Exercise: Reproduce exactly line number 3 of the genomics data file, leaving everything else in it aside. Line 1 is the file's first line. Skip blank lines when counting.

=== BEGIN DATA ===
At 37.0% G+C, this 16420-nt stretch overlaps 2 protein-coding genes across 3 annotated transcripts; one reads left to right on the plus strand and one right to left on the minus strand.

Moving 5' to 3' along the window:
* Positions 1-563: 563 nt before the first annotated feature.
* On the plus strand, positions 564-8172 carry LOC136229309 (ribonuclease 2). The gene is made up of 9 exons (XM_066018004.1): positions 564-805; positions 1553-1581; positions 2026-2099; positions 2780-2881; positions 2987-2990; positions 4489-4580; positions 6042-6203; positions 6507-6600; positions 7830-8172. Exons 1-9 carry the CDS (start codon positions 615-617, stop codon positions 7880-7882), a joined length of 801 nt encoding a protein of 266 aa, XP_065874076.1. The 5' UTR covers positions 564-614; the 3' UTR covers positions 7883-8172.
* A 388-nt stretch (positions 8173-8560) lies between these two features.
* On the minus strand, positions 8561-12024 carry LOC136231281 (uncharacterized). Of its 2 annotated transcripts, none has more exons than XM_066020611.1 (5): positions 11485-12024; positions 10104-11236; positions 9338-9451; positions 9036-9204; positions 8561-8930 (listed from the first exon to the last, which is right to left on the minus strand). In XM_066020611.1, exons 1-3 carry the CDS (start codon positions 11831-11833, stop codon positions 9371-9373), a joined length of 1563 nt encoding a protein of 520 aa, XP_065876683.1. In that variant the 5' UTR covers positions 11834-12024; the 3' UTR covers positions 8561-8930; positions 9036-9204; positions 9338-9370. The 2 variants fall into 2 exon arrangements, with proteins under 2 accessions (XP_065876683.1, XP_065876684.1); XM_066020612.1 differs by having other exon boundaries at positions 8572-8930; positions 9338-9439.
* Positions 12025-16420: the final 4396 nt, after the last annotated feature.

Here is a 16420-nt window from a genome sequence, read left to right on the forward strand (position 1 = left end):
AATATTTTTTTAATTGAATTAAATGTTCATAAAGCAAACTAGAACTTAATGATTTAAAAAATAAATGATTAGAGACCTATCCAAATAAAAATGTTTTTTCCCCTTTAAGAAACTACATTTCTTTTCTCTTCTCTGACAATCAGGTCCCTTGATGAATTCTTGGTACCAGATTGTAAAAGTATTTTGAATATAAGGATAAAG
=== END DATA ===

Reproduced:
* Positions 1-563: 563 nt before the first annotated feature.